I’ve been asked to create a video on comparative adjectives for my YouTube channel. The request came from a viewer who wants to be able to construct sentences like the more, the merrier. Such a saying certainly can confuse a learner. We teach them that a sentence has a subject and a verb, but then they encounter this structure with comparative forms and wonder what it means and why it’s correct.
I think the best way to explain the more, the merrier and other so-called double comparatives is to focus on the meaning. That will shed light on the form. The meaning is when there are more people, it’s merrier (more fun). The structure expresses cause and effect. The comma separates the two halves, and the complete thought is sometimes abbreviated in form. It can be as short as the + comparative form, the +comparative form as in the more, the merrier. Other times we at least mention the subjects, but omit the verb forms of be: The bigger the child, the bigger the problems. The important thing for students to understand is the implied meaning. Of course, in original statements – in contrast with proverbs or clichés – we tend to spell it all out: The harder I try to talk to Jerry about his problems, the more he pushes me away. In these sentences, it’s important for students to note the word order. (Contrast: If I try harder to talk to Jerry about his problems, he pushes me away even more. Here the comparatives follow the subject-verb.)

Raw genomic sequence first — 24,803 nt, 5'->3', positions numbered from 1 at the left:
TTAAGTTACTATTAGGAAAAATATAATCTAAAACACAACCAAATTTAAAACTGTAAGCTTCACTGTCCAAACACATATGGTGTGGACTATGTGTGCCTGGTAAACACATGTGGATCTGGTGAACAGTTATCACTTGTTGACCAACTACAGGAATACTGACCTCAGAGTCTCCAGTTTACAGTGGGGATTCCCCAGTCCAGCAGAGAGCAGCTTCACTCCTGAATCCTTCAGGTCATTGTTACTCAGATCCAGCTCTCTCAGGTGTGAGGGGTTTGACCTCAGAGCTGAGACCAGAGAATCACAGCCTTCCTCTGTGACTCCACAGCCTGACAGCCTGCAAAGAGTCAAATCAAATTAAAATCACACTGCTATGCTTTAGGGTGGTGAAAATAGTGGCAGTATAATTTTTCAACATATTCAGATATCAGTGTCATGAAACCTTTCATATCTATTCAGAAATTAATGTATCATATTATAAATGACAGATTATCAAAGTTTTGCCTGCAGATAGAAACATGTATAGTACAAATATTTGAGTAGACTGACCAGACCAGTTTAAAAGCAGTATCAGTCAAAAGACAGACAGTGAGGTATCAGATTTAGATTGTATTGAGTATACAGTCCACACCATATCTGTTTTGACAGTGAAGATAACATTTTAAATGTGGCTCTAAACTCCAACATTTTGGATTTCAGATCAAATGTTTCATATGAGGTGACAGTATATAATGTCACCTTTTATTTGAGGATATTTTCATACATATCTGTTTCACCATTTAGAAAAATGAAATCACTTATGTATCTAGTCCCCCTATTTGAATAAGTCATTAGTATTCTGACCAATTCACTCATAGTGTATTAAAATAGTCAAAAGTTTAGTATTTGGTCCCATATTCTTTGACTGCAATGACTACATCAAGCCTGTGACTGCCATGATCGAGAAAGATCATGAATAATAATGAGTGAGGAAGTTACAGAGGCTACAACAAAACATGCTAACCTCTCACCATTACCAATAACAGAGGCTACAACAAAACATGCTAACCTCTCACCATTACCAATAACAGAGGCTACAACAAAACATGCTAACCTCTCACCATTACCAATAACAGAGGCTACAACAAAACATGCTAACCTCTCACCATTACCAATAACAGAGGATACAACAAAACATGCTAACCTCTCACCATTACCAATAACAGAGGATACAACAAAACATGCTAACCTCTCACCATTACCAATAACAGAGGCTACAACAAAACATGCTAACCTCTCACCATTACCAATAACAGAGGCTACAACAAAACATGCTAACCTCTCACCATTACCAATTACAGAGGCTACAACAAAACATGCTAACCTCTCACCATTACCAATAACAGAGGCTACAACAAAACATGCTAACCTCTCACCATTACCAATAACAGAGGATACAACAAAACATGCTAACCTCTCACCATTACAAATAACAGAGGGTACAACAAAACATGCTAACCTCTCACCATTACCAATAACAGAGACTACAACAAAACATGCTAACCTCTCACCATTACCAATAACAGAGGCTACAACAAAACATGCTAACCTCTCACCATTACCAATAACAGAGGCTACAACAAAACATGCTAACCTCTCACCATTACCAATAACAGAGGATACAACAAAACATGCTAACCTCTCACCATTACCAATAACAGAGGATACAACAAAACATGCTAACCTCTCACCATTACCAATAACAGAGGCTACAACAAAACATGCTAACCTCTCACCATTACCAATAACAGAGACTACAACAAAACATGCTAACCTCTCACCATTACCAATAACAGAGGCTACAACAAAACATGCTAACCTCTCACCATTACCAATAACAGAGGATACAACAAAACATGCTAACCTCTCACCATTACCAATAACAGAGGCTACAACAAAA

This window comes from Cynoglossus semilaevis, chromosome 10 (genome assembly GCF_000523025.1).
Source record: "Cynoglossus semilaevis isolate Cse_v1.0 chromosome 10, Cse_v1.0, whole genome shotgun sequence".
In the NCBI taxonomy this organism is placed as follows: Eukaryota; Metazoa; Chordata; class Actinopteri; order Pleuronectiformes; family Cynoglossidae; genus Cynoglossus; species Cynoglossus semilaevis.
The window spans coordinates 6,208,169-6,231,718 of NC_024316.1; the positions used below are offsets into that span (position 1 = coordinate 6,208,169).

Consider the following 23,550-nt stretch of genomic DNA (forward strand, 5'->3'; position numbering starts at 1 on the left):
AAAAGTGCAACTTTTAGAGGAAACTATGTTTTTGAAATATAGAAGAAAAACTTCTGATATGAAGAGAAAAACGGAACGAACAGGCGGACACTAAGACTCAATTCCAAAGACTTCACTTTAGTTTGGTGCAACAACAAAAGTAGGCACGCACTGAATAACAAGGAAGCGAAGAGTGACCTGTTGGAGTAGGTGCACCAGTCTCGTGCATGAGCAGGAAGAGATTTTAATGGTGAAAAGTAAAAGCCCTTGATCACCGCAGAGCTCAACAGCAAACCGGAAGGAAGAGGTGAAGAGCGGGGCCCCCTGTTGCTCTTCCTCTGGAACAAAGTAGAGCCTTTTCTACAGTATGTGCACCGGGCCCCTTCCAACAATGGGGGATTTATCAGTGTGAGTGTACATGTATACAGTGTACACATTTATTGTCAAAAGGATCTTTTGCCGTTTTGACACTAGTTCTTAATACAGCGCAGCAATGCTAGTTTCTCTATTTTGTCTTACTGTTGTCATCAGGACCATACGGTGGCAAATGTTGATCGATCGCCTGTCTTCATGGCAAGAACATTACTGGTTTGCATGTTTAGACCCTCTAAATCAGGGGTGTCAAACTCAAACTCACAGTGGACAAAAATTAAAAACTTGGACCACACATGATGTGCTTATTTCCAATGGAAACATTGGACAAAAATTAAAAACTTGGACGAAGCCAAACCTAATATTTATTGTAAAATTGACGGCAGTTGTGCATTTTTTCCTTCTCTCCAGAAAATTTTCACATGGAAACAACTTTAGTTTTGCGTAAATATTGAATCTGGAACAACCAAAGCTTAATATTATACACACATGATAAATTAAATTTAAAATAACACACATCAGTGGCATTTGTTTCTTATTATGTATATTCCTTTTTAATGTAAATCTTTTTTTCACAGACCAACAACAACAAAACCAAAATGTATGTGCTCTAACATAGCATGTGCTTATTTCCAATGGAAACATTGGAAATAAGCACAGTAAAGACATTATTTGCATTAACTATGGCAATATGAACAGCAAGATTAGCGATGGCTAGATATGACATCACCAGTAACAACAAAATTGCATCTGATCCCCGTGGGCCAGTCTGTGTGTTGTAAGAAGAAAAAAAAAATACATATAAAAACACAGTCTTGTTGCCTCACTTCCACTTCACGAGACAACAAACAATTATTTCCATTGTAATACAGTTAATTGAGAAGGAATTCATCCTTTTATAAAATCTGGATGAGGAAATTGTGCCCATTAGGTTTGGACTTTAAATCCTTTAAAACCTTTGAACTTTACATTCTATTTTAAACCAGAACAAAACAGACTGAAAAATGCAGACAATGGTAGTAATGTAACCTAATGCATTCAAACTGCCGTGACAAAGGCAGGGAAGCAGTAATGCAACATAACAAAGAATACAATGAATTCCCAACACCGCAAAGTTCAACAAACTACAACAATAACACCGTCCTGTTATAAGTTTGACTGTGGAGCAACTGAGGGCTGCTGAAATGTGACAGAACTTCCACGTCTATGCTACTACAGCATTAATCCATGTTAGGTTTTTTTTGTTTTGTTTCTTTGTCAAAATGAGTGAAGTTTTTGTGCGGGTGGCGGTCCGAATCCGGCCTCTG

Ideas for practice:
- [Understanding form] Write out full sentences using various structures to express cause-effect. Students must rewrite the sentences using the + comparative (subject – verb), the + comparative adjective (subject – verb). Discuss variations. Examples:
- If you finish sooner, that will be better. > The sooner (you finish), the better.
- When they are bigger, they fall harder. > The bigger they are, the harder they fall.
- [Understanding meaning] Use proverbs and other common sayings that model this structure. Mix up the halves and let students create their own matches. As long as they can explain the meaning, the matches should be accepted. At the end, identify the matches as they are truly used in English.
The sooner the merrier.
The more the more they stay the same.
The more things change the better.
Possible matches from the above combinations:
- (Original but logical match) The more things change, the better. = (Student’s explanation) “If there’s a lot of change, it’s good. The more changes there are, the better everything is.”
- (Standard) The more things change, the more they stay the same. = (Student’s explanation) “Things may change a lot in people’s lives, but people and the world in general stay the same.”
- [Understanding use] (1) Have students apply a proverb or cliché to their own lives. They may recall a situation from the past or describe a present situation. Provide your own model to set the right tone (personal but not overly intimate): “A friend asked me to join her for dinner, and when I arrived, I found out she had invited a few others people. I was surprised, but in the end I thought the more, the merrier.” (2) Alternatively, you could pose questions based on popular sayings. Example: “The sooner you start, the sooner you finish.” Does this saying describe your work or study habits?
Marjorie Fuchs, Margaret Bonner, Miriam Westheimer. Focus on Grammar: An intermediate course for reference and practice. Longman, 2000.